Aubergine

My first Homecoming

October 13, 2015
Andrew Soohwan Kim  Home School  11th Grade

By Andrew Soohwan Kim
Home School
11th Grade

This summer vacation turned out to be especially meaningful for me. I was invited by the Overseas Koreans Foundation to participate in a homecoming program hosted in Korea.

I always wanted to go to Korea. Ever since I was young, I ate Korean food, watched Korean dramas, and met Korean people. I was also passionate about Korean history, and I studied the subject diligently. However, I never got the chance to visit Korea firsthand. I knew that I would someday have to go to Korea and see the places I have only heard about.

So I was very excited when I received the homecoming invitation after winning the grand prize at the March-First Essay Contest. I viewed Korea as a nation that has a rich history and culture while in the present maintains a fast-paced and future-oriented society.

Once in Korea, I was overwhelmed by the metropolitan cityscape, but I was also fascinated by the long history the land contained. Through my visits of old Korean palaces and fortresses I could feel the humble elegance of old Korea that I have only heard about before. This positive impression of Korea was enhanced by the homecoming program. As it turned out, the homecoming left a variety of experiences and memories that I will cherish for a long time.

First of all, meeting and interacting with so many international Korean students gave me a sense of belonging to a global Korean community. Hundreds of international students attended a dynamic first introduction at Cheonan. We were divided into camps and were assigned and sent to different provinces in Korea. I was sent to the camp headed for Daejon. In our Daejon Camp we were further divided into small groups that allowed for more personal interactions among students.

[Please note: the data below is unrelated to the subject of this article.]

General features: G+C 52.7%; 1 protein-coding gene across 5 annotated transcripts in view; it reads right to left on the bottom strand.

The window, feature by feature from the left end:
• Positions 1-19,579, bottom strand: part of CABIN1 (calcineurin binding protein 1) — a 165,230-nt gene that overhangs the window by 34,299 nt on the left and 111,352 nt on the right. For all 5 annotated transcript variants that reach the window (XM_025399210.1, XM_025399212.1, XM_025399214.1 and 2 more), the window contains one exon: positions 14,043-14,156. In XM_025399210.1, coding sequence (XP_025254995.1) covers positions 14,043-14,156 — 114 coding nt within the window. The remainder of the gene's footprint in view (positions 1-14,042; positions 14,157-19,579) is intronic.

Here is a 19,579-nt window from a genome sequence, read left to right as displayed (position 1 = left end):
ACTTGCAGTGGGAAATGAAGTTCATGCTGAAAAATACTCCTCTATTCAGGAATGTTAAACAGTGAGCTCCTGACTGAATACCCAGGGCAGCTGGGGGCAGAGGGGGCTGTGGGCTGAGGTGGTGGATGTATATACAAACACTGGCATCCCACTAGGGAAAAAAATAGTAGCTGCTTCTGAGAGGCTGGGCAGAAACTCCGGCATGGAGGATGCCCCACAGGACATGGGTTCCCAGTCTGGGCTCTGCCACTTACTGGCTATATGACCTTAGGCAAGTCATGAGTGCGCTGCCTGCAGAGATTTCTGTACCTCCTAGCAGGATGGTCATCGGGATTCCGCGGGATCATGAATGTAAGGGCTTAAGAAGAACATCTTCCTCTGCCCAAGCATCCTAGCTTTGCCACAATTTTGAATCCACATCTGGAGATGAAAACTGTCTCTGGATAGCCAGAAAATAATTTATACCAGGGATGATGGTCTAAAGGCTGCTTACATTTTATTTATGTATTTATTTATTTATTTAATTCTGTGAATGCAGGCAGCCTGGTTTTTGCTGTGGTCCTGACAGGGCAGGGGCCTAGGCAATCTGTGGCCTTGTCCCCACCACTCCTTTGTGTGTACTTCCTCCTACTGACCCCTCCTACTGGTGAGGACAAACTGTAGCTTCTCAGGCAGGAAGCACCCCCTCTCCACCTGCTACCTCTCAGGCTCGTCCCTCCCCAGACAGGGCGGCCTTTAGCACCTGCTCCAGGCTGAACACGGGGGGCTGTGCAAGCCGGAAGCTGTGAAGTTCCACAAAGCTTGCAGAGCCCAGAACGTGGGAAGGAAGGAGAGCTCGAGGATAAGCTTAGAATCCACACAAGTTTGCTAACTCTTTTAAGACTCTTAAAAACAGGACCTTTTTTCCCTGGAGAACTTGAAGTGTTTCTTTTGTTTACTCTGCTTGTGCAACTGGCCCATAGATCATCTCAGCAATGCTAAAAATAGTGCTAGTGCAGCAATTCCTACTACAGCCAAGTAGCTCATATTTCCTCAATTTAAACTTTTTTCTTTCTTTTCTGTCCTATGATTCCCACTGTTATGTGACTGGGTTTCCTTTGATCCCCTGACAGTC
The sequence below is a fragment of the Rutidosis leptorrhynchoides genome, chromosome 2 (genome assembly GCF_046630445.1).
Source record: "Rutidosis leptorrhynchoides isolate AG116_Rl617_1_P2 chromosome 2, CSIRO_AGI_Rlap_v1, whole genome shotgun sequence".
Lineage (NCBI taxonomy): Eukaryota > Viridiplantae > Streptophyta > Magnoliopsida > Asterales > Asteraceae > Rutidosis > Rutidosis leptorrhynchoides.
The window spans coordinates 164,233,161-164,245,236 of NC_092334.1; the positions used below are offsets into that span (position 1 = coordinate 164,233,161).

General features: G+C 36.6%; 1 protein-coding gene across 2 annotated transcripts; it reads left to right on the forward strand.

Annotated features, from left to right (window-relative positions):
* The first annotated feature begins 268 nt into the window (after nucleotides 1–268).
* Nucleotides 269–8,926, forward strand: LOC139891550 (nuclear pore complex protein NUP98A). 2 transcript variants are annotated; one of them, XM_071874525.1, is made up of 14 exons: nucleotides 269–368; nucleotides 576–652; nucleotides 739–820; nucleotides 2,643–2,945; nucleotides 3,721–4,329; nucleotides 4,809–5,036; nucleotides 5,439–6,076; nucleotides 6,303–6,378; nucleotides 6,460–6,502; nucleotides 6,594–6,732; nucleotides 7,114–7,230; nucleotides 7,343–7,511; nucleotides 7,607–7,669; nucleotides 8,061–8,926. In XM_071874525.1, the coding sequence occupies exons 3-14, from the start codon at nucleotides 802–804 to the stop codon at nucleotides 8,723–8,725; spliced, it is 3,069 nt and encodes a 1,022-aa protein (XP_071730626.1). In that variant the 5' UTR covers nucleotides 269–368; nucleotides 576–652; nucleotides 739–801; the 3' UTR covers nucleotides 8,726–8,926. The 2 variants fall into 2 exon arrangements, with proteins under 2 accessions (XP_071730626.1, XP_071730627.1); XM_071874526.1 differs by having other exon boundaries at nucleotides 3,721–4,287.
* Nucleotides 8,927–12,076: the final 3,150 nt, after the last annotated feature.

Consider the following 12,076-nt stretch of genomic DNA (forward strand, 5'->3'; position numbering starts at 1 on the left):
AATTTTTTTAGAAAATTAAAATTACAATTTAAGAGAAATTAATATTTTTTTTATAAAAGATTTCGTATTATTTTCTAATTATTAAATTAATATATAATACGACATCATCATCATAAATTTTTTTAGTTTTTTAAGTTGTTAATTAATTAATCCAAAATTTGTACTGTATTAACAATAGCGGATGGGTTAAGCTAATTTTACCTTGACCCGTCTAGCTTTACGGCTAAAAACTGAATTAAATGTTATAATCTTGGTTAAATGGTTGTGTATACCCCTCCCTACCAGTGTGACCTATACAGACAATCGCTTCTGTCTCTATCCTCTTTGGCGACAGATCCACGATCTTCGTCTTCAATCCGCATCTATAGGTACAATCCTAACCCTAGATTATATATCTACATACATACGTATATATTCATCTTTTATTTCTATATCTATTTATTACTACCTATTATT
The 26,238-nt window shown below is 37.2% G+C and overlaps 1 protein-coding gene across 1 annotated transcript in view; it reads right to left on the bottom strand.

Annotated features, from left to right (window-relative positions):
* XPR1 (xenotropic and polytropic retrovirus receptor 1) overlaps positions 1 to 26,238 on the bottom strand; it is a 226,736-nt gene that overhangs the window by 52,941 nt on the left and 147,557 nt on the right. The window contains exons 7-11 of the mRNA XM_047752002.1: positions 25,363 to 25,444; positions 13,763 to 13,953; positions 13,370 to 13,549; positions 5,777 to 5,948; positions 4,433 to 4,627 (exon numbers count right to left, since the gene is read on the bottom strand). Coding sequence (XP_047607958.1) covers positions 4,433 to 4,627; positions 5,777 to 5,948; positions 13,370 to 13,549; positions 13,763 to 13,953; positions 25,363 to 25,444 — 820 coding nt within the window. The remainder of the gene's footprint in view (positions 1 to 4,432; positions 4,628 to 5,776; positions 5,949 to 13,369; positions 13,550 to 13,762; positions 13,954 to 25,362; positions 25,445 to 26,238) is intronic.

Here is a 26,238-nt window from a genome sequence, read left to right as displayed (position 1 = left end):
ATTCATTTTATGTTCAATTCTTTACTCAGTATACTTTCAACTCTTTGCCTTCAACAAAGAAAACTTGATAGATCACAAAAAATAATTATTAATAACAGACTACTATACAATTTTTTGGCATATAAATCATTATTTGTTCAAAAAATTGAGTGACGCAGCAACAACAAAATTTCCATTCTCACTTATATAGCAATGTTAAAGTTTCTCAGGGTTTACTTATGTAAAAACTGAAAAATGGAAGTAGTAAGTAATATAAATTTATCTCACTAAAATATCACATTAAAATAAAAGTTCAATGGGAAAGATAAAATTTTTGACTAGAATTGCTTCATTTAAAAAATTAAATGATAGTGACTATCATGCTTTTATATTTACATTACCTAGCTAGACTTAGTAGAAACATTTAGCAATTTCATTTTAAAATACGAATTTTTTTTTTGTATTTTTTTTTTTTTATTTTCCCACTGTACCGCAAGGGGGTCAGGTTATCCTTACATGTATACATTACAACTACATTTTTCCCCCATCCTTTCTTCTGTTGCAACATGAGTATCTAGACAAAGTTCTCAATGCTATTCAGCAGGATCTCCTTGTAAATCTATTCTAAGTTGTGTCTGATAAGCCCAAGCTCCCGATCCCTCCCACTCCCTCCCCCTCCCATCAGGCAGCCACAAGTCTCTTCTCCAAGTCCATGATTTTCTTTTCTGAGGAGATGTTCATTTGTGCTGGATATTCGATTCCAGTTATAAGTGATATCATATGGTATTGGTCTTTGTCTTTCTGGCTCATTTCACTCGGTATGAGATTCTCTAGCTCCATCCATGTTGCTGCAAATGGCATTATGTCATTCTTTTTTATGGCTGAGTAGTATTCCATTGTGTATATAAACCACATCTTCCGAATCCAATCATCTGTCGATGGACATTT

These interactions proved to be what made this program most enjoyable. I had a chance to meet people from countries that I have never visited. I met students from countries such as China, Russia, and Canada who told me all about their hometowns and about their lives at school in their respective countries. Through these students’ presence, this homecoming not only offered an introduction to Korea but also an international Korean experience that was very unique.

I also enjoyed the interactions I made with the native Korean students in the program. After reaching the provinces, we were joined by native Korean students from Daejon. Throughout the time we spent with them, I enjoyed asking them about their lives in Korea, and they were more than curious about the school life I have in America. I think the relationships we made with them more than anything else helped introduce to us Korean culture and everyday life.

With our new company, our camp started our first program at the Gongju Hanok Village. This history-centered program included sections such as participating in Korean traditional dance as well as an introduction to Baekje royal attire. We slept in an actual hanok. I felt the charm of old Korea captivate me in the two days I stayed at the hanok village.